In school I participated in sports as well.  I remember going out for track in junior high.  Mr. Bolstad was our coach.  He is the one that suggested I try the hurdles, so I became the hurdler.  In high school I also went out for cross country, mainly as a way to maintain shape for track season.  I was never a very good long distance runner, but I did OK with it.  Real middle of the pack.  At the beginning of track season my senior year of high school, I was walking with Coach Underberg around the track.  The prior year the track team won the conference championship, but I did not contribute any points to the win.  So although I was a member of the conference championship team, I did not feel like I had earned that right.  So while walking with Coach Underberg I was discussing how I thought I should focus on the high hurdles that year and try to win conference in that event.  You need to understand how laughable that is in hindsight.  I am five foot six on a good day.  I had scars on my knees, both knees, from hitting the high hurdles as I would go over them.  To be a good high hurdler you would take three steps between the hurdles therefore always leading with the same leg to go over the hurdles.  I could not make the distance in three steps and needed four.  This meant I had to be able to switch legs, which was very unusual.  You normally developed a flow with one leg and became expert at that.  Anyway, I was explaining to Coach Underberg how I thought that was going to be my race that year.  He suggested that I focus instead on the 300 low hurdles.  I did not want to make that my focus since running full bore for 300 yards is difficult, and painful, but he thought that would be my race.  So, the spring of 1982 I would go to bed each night running the conference championship race in the low hurdles in my head, with me winning of course.

That track season I lost twice.  Once in an indoor meet in Racine early in the season and the second time was on purpose in the conference preliminaries as I was trying to get a certain lane assignment for the finals.  Coach Foulke, the Head Coach of the track team, was furious with me for losing that race on purpose.  Incidentally, I am not counting sectionals, which would determine who qualified for state, as I was so focused on winning conference, sectionals did not even make my radar and I lost that race easy.  Normally at the end of the season the schedule would be conference preliminaries with finals the next day, then a few days to a week later sectionals, then state after that.  However, that spring we had a late snow storm and conference finals were postponed for a week.   So the spring of 1982 we had conference preliminaries, then sectionals, then conference finals and then state.  So that strange schedule is also a reason I did not do well at sectionals, I was still focused on conference as my work there was not done.  Anyway, Coach Underberg was right.  I won conference that year and set the school record for the 300 lows.  In addition to being a team captain that season I was also MVP (most valuable) and MIP (most improved).  Needless to say, that erased my disappointment from the prior year for not being able to help the team win the conference championship.  Now I belonged.

The other thing I did during high school was Boy Scouts.  My best friend at the time, Mike Griebel, joined the troop at his church.  He asked me if I wanted to join and when he told me they go camping, that was all it took and I was in.  I had to be about 12 or 13 at the time I joined, was an Eagle Scout at age 15 and earned three palms by the time I aged out at 18.  Those years set the tone for my love of the outdoors.  Not only did we do the normal monthly scout outings, but scouts also introduced me to the Boundary Waters Canoe Area in Northern Minnesota and Quentico in Canada.  Upon making Eagle, Griebs and I went to Philmont Scout Ranch in Cimarron, New Mexico as celebration for making the rank.  It was my first significant backpacking trip and it set the tone for the next four summers for me.  I went back the following year and did a Philmont trek called Rayado, which is all about pushing physical and mental barriers, and then applied for staff and got a job as a ranger starting June 10th or so 1981.  That date was important as I turned 17 on June 7th, just a couple days prior to arriving at Philmont.  Back then you only had to be 17 to be on staff, but most of the time 17 earned you a base camp job.  I was a newly minted 17 year-old and had earned the job of ranger.  That was a big thing.  Today you need to be 18 to work at Philmont and looking back on it, I was probably not quite mature enough for the job that first summer.  With most crews I did fine, but there were some that for whatever reason did not work out so well.  I suppose everyone had that to some degree, but perhaps a year or two more of maturity could have resolved some of those issues where you just weren’t real sure of yourself at that age.  So I spent two summers as a ranger, basically being paid to backpack and teach backpacking skills, and one more summer working at one of the back-country staffed camps, Cyphers Mine.  I recall being told of a fellow ranger who had thru-hiked the Continental Divide Trail and thinking she was nuts!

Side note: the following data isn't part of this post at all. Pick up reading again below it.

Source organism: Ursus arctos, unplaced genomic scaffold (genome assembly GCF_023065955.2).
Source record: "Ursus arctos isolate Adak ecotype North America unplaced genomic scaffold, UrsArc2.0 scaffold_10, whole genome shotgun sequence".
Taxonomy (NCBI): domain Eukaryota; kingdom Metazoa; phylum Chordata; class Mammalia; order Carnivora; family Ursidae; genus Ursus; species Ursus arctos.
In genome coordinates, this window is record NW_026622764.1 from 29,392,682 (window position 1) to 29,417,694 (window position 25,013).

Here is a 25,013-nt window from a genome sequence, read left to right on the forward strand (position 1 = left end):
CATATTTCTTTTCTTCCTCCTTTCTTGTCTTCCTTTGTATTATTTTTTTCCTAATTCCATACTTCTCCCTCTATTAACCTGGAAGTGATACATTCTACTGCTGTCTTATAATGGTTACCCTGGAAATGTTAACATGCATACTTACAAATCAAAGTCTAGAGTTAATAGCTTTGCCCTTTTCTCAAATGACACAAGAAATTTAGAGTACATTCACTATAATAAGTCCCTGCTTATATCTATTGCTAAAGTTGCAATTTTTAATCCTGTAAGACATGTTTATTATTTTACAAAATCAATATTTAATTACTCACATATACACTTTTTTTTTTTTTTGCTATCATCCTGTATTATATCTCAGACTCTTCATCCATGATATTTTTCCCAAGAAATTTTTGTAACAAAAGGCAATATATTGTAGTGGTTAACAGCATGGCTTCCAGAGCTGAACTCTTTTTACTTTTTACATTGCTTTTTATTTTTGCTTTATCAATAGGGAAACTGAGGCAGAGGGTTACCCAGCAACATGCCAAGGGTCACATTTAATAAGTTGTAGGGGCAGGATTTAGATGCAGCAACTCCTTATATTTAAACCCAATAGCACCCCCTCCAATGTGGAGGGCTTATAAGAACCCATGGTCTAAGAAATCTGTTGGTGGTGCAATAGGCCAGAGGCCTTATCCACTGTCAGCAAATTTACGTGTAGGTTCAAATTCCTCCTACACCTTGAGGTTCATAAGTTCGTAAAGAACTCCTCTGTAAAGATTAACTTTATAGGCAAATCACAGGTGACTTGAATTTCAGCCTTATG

The reason I did not go back and staff for a fourth year was I was not offered a job I desired and real life was beginning to interfere, so instead I stayed home and worked a job that paid better to help offset college costs.  I had intended to apply again for the next summer, but I never did and backpacking became something I used to do.  I took one other trip to Colorado in 1988ish and that was it until my kids were in scouting and I was able to go with them.

As my first marriage began to unravel in 2011, I had the opportunity to review my life to that point and think about what I was doing.  One of the things that kept coming back on my radar was backpacking and the Appalachian Trail.  Not that I am old by any stretch, but the years are piling up and let’s not kid ourselves, thru-hiking is a very physically demanding endeavor.  If I was going to do this, the sooner the better.

I moved out in January 2012 and reconnected with Leslie on February 14th, 2012 over cheese, crackers, wine and a Facebook chat window, almost 30 years since I had last seen her.  Over the next couple of years one of the things we discussed many times was my interest in thru-hiking the AT.   As I write this today, November 24th, 2016, I checked the on this day on Facebook and interestingly enough in 2012, I posted the following:  “Someday, and I don’t know when, I will thru-hike the AT.  Bucket list.”  Well, by 2014 or 2015 Leslie and I were discussing more about the timing of doing a thru-hike and it started to get real.  I don’t recall when we decided 2017 would be the year, but we now have a start date, April 28th, 2017, and if it all works out the picture above is me on that date.

I don’t know if that gets us to the “how” point in the picture, but alas it is a lot of the pieces that made me who I am and led to the moment in the picture, the first step of 7.5 million.